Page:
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Safaricom in call, data price increases over recent taxes

A Safaricom outlet Moi Avenue
A Safaricom outlet Moi Avenue, Nairobi. FILE PHOTO | NMG 

Safaricom #ticker:SCOM has increased the price of voice calls, data and SMS, passing on to consumers the 15 per cent excise duty tax that the government imposed on telephone and internet services with the coming into force of the Finance Act 2018.

In a statement on its position, firm stated that it has raised the cost of calls by 30 cents, and SMS by 10 cents effective midnight.

Safaricom joins Zuku and Jamii Telecommunications (JTL) in implementing the price increase on their data and call products.

“Additionally, we have also reviewed our prices for mobile data bundles, fibre to the building and fibre to the home to effect the new 15 per cent excise duty tax on internet services,” said Bob Collymore, chief executive officer Safaricom in the statement today.

The move comes after Zuku and JTL issued notices to customers notifying them of the new rates.

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“Dear client. Following publication of Finance Act 2018 on 21-Sep-18; 15 per cent Excise Duty has been introduced on Internet data. Please note we have effected the same…” read a notice by Zuku to its clients.

The excise duty applicable on voice, SMS and data was increased from 10 per cent to 15 per cent, in addition to the prevailing 16 per cent Value Added Tax (VAT) on mobile service.

Subscribers on Zuku’s the 10mbps package are now paying Sh3,999 up from Sh3,500 while those previously paying Sh4,198 will now part with Sh4,598.

The tax has pushed up the cost of internet at a time when the dealers are locked in increased competition which has eaten into their profit margins.

Safaricom's price increase comes barely two months after Safaricom slashed its data rates as a result of pressure from consumers for affordable internet.

“We are aware of and regret the impact of these additional taxes on our customers. It is our sincere hope that these changes will not affect the remarkable gains we have made in mobile phone and internet penetration in Kenya,” said Mr Collymore.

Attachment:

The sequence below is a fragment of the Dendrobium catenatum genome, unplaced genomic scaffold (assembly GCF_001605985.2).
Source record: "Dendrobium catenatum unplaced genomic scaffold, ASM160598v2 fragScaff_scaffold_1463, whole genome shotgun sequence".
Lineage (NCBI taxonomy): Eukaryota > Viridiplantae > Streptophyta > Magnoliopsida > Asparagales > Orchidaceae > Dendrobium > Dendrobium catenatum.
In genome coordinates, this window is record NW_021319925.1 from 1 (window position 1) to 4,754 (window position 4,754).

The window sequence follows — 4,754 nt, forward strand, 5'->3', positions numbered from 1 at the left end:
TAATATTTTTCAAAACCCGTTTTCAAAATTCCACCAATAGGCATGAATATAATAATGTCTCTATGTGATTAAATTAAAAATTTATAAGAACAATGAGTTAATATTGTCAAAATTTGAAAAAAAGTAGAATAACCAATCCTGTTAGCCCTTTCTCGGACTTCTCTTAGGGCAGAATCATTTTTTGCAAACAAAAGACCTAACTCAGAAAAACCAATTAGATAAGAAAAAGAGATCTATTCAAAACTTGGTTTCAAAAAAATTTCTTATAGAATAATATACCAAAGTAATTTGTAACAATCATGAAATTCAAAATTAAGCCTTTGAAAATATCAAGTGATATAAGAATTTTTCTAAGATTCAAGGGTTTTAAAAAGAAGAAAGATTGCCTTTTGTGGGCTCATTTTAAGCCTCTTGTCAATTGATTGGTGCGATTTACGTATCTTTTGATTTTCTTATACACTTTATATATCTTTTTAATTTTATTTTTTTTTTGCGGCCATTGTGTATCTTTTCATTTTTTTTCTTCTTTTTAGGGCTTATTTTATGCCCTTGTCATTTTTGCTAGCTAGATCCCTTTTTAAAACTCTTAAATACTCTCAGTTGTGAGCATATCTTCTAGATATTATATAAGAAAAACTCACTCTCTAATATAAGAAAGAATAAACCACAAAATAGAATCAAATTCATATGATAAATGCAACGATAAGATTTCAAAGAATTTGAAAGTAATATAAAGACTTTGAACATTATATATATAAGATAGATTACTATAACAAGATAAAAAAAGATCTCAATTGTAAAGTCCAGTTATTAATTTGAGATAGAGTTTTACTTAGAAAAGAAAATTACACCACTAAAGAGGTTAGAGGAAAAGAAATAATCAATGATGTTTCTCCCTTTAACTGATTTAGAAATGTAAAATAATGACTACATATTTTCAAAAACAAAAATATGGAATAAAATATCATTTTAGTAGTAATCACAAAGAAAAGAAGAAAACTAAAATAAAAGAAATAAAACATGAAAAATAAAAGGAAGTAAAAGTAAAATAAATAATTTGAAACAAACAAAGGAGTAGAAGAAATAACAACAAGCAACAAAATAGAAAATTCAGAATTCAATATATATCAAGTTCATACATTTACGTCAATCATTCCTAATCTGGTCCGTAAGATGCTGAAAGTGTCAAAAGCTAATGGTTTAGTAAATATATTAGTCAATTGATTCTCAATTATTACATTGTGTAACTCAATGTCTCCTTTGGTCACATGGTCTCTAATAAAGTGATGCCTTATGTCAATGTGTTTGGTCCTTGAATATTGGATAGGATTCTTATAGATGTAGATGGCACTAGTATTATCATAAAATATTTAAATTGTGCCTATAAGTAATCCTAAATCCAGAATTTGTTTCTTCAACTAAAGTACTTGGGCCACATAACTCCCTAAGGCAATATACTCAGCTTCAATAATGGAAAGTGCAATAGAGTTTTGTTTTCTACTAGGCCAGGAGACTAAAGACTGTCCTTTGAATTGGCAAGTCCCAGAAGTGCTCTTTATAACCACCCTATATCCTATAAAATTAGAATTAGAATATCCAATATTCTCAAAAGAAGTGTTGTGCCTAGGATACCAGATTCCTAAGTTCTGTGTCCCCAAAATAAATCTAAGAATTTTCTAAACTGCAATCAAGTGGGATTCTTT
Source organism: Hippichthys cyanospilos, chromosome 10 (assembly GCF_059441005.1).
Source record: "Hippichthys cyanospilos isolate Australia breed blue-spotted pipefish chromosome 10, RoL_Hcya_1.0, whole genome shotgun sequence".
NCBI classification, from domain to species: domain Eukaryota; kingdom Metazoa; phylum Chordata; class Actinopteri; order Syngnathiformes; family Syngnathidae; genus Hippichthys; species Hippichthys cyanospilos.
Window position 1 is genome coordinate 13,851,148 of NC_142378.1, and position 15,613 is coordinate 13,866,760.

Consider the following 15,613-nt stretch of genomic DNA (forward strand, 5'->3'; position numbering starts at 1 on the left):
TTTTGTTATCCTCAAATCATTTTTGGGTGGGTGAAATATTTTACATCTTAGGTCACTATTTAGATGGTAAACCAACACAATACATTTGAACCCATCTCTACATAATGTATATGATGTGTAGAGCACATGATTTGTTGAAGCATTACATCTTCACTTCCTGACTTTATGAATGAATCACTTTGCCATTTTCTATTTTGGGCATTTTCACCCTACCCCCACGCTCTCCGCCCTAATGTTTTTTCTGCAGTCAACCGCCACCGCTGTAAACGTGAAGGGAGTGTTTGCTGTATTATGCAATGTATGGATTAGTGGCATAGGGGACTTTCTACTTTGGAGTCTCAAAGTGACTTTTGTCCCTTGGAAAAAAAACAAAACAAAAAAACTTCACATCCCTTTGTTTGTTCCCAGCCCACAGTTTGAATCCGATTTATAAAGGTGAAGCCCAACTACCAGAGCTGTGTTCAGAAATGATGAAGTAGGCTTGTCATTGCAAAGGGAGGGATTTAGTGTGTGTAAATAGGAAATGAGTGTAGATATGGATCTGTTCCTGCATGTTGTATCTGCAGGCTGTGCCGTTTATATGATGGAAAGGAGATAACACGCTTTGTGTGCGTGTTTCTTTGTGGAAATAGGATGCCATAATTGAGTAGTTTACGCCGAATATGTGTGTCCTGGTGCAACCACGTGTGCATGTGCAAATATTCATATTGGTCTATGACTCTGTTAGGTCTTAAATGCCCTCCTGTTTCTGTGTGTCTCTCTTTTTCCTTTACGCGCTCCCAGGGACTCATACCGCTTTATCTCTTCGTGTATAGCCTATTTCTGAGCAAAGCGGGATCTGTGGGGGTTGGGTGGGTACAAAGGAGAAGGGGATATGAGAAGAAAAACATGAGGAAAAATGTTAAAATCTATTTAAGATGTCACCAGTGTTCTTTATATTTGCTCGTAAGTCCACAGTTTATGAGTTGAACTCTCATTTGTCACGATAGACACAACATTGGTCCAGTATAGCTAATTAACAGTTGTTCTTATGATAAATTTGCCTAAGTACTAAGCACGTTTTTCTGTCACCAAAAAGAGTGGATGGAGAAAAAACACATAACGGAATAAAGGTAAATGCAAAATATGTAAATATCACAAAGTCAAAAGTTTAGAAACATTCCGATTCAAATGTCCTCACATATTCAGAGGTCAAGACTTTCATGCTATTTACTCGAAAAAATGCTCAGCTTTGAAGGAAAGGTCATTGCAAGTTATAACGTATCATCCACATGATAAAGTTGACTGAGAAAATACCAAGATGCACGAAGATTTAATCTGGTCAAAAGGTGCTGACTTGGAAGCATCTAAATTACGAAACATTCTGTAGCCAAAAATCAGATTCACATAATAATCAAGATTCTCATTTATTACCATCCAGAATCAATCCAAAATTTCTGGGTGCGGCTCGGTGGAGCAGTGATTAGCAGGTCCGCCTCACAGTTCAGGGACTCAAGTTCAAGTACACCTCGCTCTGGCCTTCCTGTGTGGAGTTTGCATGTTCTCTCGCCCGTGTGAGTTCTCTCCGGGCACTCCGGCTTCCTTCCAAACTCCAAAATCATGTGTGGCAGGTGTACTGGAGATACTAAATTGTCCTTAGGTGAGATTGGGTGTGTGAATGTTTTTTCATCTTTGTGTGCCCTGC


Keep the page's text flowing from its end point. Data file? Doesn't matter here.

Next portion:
Data has been a key competition point between telcos and internet providers, with each seeking an edge over the other on price basis.

The new tax was introduced a few weeks after Safaricom dropped the cost of its prepaid internet bundles.

The Finance Act signed by President Uhuru Kenyatta on September 21 lumped the airtime and internet bundle taxes among those that were supposed to commence on July 1.

The commencement date of the new taxes introduced in the President’s Finance Bill memo to Parliament remains a point of contention for the telecommunication firms.

JTL on October 1 informed its customers that it had effected the 15 per cent levy.

Zuku, which is the leading firm by market share in the fixed internet category in Kenya, has been losing ground to Safaricom’s fibre products.

Latest data from Communications Authority of Kenya (CA) shows Wananchi’s market share for the quarter to June dropped to 30.4 percent compared to 34.4 percent as at March this year.

The firm, however, is still the market leader with 112,155 subscribers after growing its customer base by 438.

Safaricom’s market share grew from 19.4 percent in the last quarter to 21.2 percent by June on the back of aggressive marketing that added 14,537 fixed internet customers between March and June, to hit a total of 78,104 users.

Jamii Telecommunications is fourth with 43,529 subscribers, an 11.8 percent market share.

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